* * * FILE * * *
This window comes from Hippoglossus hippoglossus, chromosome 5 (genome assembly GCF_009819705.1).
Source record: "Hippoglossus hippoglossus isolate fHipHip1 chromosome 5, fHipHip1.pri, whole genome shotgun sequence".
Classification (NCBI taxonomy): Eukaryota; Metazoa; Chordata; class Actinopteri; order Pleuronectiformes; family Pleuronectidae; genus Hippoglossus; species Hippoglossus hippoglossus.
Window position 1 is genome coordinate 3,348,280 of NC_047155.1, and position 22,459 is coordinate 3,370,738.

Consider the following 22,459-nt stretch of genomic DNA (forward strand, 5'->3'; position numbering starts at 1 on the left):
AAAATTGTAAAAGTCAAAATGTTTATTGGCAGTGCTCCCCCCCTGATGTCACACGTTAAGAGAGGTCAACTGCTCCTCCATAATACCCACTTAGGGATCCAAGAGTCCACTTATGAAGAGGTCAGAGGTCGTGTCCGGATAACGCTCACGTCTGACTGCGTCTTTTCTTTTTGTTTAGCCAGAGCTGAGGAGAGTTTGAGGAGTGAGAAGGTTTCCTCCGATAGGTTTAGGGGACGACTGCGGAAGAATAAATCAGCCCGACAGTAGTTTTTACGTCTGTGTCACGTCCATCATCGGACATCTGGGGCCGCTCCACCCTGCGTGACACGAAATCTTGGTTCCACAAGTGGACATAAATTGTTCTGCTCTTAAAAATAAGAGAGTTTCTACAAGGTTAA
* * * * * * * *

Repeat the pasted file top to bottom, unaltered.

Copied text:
This window comes from Hippoglossus hippoglossus, chromosome 5 (genome assembly GCF_009819705.1).
Source record: "Hippoglossus hippoglossus isolate fHipHip1 chromosome 5, fHipHip1.pri, whole genome shotgun sequence".
Classification (NCBI taxonomy): Eukaryota; Metazoa; Chordata; class Actinopteri; order Pleuronectiformes; family Pleuronectidae; genus Hippoglossus; species Hippoglossus hippoglossus.
Window position 1 is genome coordinate 3,348,280 of NC_047155.1, and position 22,459 is coordinate 3,370,738.

Consider the following 22,459-nt stretch of genomic DNA (forward strand, 5'->3'; position numbering starts at 1 on the left):
AAAATTGTAAAAGTCAAAATGTTTATTGGCAGTGCTCCCCCCCTGATGTCACACGTTAAGAGAGGTCAACTGCTCCTCCATAATACCCACTTAGGGATCCAAGAGTCCACTTATGAAGAGGTCAGAGGTCGTGTCCGGATAACGCTCACGTCTGACTGCGTCTTTTCTTTTTGTTTAGCCAGAGCTGAGGAGAGTTTGAGGAGTGAGAAGGTTTCCTCCGATAGGTTTAGGGGACGACTGCGGAAGAATAAATCAGCCCGACAGTAGTTTTTACGTCTGTGTCACGTCCATCATCGGACATCTGGGGCCGCTCCACCCTGCGTGACACGAAATCTTGGTTCCACAAGTGGACATAAATTGTTCTGCTCTTAAAAATAAGAGAGTTTCTACAAGGTTAA